I know by experience This world is but vain.
So now I take leave Of its sorrows and joys;
For God hath appointed That all men must die.
In Andover Church-yard, Hampshire, England, an epitaph that describes the character of Mr. Vassey in just a few lines:
TO THE MEMORY OP
In peace here rests a traveller’s dust,
His journey’s at an end ;
He prized esteem among the just,
And censure from a friend.
Here is an epitaph in Bridlington Church-yard, Yorkshire, England.that comments on the vanity of epitaphs:
Vain the proud epitaph and sumptuous tomb, When all must rise to an impartial doom!
Here under the blue sky and swarded o’er,
A Christian sleeps! can shrin’d saints do more?
Here is an epitaph that hints that the decreased did not take advantage of his full potential:
TO THE MEMORY OF THE LATEMr. COOKE,
Who died in North America.
Pause, thoughtful stranger! pass not heedless by, Where Cooke awaits the tribute of a sigh.
Here sunk in death those powers the world admir’d, By nature given, not by art acquir’d ;
In various parts his matchless talents shone,
The one he failed in was, alas! his own.
An epitaph in the Presbyterian Burial-ground. Chrystie-street, New-York, for two sisters who died at the same time:
ON TWO SISTERS.
Fair marble! tell to future days That here two virgin Sisters lie,
Whose lives employ’d each tongue in praise,
. Whose death gave tears to every eye.
In stature, beauty, years and fame,
Together as they grew, they shone;
So much alike, so much the same,
That Death mistook them both for one.
In Mr. Hunter's Baptist Burial-ground, Philadelphia, an optimistic epitaph that potryrays the death of a child as a luck thing because it allowed the young soul to avoid sin and leave this life in a state of grace:
How happy every child of grace Who knows his sins forgiven!
This earth, he cries, is not my place,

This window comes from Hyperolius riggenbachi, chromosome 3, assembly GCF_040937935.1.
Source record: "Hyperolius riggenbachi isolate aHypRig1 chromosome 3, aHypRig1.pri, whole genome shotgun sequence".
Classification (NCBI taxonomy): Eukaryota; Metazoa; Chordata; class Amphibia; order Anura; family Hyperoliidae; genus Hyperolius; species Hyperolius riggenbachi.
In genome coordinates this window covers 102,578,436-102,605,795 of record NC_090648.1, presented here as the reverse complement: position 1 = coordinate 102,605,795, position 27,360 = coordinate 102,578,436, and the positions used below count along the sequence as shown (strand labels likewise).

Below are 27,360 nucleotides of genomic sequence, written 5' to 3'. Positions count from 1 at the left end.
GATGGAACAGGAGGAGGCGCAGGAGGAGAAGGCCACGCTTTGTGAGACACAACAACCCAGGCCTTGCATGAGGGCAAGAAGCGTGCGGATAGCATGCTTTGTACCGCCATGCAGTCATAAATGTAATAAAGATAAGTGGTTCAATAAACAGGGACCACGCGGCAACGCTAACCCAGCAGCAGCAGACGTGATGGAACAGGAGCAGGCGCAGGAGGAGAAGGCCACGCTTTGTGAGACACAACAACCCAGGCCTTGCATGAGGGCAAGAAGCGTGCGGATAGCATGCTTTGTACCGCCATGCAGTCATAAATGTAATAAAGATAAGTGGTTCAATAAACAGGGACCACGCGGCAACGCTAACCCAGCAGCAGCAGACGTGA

I seek my place in Heaven
In St. Paul's Church-yard, New- York:
Behold, ’tis come, the glorious morn !
Thy second birth ! from pain and death For ever freed: the great eternal scheme!
On a London Cook:—
Peas to his Hashes;
meaning of course, Peace to his ashes.
Here is an untinentionally paradoxical epitaph from a Tombstone in Ireland:
Here lies the body of John MOUND, Lost at sea and never found.
Here are two epitaphs that make a play on words on the man's name:
On a youth of the name of Calf, who was buried in Gloucester Cathedral:—
Oh, cruel death, more subtle than the Fox,
To kill this Calf before he came an Ox !
John Calf, junior, lieth here,
Without becoming Ox or Steer.
Here is an epitaph from an Australian graveyard written by a husband for his wife. Apparently he was pretty glad that she was gone:
Here lies my wife Polly, a terrible shrew;
If I said I was sorry, I should lie too.
This is the epitaph of Dr. Bancroft, Archbishop of Canterbury who seems to have been very covetous:
Here lies his Grace, in cold clay clad,
Who died for want of what he had.
Most epitaphs try to memorialize the deceased and give some words about their lives. This one takes the opposite approach and basically tells you to mind your own business:
Here lies Pat Steel,
That’s very true.
Who was he ? What was he ? What is that to you?
Here is an epitaph that seems to protest too much. I wonder what the backstory was:
Two grandmothers with their two granddaughters, Two husbands with their two wives,
Two fathers with their two daughters,
Two mothers with their two sons,
Two maidens with their two mothers,
Two sisters with their two brothers,
Yet but six corps in all, lie buried here,
All born legitimate, from incest clear.
This is a translation of an Italian epitaph from the 1500s recording an early case of medical malpractice:
To the memory of JOHN MAGHI,
An incomparable boy,
Who, through the unskilfulness of the midwife, on the 21st day of December, 1532, was translated from the womb to the tomb.
An irreverent epitaph that tries a bit too hard to rhyme:
On John Bunn:—
Here lies JOHN BUNN,
Who was killed by a gun.
His name wasn’t Bunn, but his real name was Wood, But Wood wouldn’t rhyme with gun, so I thought Bunn-should.
Another epitaph that makes use of the rhyming possibilities of the deceased's name:
Here lies JOHN, a burning, shining light,
Whose name, life, actions, all alike were White.
A fairly mean spirited rhyming epitaph:
Here lies Ann Mann ;
She lived an old Maid and she died an old Mann.
More Epitaphs: